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“New Year’s resolutions are also part of the obsessive-compulsive defense of undoing.  Tradition offers us the opportunity to abandon old habits as if they never existed.”

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How to Make and Achieve Your New Year’s Resolutions

The practice of making New Year’s resolutions has existed for hundreds of years.  The practice is related to the winter solstice and the process of rebirth.  With the driving away of darkness (Winter), there is a recognition that the cycle is moving towards Spring, renewal, and rebirth.  With this comes the hope of arising anew, abandoning old bad habits.

New Year’s resolutions are also part of the obsessive-compulsive defense of undoing.  Tradition offers us the opportunity to abandon old habits as if they never existed.

The difficulty is that seldom are people able to keep their resolutions.  One reason for this (and for many the main reason) is that unrealistic resolutions are made.  This gives momentary satisfaction but sets the person up for repeated failure.  Therefore, when making resolutions, much thought should be given to setting a realistic goal.  The added essential ingredient to a successful resolution is commitment.  To accomplish this, confine your list of resolutions to one.  To change a habit or to alter basic character, takes tremendous resolve.  Recognize the step you are taking and give it a high priority.

If you break a resolution, treat it as a setback and not as a failure. Take any gains or partial successes as a new opportunity. Do not be afraid of telling others about your resolution. The support of others will help you.

What about helpful investment resolutions?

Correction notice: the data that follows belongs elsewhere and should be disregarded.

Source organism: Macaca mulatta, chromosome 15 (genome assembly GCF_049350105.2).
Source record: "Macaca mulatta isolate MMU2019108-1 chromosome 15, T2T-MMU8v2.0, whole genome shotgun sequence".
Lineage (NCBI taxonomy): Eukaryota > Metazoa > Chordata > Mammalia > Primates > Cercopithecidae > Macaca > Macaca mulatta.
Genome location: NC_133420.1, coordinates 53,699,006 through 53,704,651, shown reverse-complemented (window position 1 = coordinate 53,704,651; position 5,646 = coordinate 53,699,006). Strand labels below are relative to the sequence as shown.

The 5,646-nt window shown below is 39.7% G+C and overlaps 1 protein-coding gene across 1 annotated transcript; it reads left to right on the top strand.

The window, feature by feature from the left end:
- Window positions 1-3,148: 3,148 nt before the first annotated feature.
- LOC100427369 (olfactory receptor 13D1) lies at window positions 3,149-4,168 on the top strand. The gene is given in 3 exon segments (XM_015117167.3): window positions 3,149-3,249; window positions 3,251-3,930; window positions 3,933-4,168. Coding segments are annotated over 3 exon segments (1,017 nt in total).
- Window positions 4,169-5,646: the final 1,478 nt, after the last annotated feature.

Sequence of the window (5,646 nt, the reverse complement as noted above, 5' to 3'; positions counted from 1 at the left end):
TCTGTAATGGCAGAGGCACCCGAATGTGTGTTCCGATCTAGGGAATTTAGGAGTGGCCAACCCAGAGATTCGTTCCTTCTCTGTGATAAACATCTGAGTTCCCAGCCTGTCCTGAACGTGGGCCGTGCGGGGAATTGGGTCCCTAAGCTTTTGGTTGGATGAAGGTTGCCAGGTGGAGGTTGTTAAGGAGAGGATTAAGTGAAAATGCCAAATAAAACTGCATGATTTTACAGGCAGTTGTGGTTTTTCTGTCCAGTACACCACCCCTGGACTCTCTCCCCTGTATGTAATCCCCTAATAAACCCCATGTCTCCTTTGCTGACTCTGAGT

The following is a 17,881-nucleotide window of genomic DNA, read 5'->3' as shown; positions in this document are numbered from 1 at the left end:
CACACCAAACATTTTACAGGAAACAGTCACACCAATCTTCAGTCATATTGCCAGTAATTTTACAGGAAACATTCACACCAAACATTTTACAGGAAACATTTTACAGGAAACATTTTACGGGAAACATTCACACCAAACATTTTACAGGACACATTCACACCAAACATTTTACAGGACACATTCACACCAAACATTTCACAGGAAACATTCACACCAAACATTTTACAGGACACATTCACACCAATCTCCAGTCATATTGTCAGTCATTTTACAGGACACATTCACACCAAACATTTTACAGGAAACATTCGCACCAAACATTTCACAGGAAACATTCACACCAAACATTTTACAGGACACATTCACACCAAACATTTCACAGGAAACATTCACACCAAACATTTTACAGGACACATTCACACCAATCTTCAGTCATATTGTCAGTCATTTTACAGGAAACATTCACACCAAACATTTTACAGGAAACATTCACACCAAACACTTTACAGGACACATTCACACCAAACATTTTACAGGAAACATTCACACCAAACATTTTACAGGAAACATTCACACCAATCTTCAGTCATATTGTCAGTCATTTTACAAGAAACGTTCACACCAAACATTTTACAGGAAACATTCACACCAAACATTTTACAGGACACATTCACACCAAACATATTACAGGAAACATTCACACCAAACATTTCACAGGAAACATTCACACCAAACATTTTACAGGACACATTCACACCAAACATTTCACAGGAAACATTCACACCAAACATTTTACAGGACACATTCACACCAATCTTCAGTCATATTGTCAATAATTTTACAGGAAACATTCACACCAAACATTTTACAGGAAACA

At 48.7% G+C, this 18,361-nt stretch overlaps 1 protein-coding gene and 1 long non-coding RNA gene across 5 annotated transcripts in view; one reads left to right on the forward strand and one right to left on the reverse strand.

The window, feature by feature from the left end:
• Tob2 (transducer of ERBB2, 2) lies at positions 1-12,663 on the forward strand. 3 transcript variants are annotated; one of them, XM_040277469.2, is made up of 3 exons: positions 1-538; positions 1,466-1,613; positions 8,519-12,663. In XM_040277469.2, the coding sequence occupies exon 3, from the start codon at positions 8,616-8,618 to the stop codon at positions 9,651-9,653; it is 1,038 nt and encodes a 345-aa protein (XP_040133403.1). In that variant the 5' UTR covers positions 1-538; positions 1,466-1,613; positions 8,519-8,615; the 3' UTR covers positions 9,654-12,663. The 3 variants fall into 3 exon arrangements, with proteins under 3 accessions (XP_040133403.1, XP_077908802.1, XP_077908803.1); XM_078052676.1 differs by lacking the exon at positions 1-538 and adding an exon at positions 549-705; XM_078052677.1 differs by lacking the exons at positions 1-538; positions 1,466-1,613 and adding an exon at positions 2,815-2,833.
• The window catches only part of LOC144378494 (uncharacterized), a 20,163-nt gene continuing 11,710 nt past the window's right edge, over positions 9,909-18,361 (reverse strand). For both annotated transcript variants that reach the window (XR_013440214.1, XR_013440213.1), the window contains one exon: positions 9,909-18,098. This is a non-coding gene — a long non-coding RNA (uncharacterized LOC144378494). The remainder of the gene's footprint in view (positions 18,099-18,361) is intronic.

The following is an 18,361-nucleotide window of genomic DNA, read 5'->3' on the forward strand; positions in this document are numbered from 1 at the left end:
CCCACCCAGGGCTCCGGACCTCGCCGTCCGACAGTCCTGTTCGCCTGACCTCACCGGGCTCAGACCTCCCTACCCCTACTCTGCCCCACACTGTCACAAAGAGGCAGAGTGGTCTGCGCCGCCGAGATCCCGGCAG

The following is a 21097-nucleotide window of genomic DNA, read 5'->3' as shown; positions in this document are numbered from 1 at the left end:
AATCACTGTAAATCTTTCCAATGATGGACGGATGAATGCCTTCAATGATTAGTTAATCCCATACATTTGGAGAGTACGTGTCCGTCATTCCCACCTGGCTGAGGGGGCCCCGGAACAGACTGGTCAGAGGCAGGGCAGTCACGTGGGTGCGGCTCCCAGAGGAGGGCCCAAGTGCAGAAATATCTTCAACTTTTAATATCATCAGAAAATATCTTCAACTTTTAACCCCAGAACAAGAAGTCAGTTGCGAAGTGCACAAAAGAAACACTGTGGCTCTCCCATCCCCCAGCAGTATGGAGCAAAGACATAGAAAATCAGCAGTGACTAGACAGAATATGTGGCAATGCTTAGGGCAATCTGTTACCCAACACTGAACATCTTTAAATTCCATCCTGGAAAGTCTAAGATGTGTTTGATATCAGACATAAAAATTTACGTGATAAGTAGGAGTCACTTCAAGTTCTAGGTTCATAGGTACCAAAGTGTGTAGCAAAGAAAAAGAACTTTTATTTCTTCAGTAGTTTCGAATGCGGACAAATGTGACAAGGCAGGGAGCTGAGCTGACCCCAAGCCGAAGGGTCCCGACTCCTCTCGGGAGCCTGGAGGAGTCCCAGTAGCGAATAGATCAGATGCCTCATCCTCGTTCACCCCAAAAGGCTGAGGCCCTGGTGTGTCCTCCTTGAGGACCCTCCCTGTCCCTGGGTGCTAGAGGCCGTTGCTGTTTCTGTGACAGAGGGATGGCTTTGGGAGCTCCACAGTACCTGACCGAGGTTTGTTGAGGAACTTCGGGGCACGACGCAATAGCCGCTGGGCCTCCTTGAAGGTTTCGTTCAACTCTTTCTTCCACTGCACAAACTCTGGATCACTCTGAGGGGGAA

Consider the following:

Now, remember the beginning of this article.  Realistic resolutions and commitment are the two ingredients to successful resolutions.  Thus, when considering our suggestions, start with one or two. This way you will set yourself up for success, not failure.


John W. Schott, M.D., Portfolio Manager

John W. Schott, M.D. is a Portfolio Manager at The Colony Group. A value-oriented investor, nationally recognized for his expertise in the psychology of investing, Dr. Schott has been a frequent guest expert in the media. Dr. Schott authored an investment book, Mind Over Money, is an active lecturer on the psychology of investing and is co-chairman of Harvard University’s annual Congress on the Psychology of Investing. Now a retired psychiatrist, he was the Chairman of the Department of Psychiatry at the Metro West Hospital in Natick, Mass., taught at Harvard Medical School, and was President of Psychservices, PC, in Natick. In 1975, Dr. Schott became a diplomat of the American Board of Psychiatry & Neurology. He is a graduate of Johns Hopkins University and Harvard Medical School.

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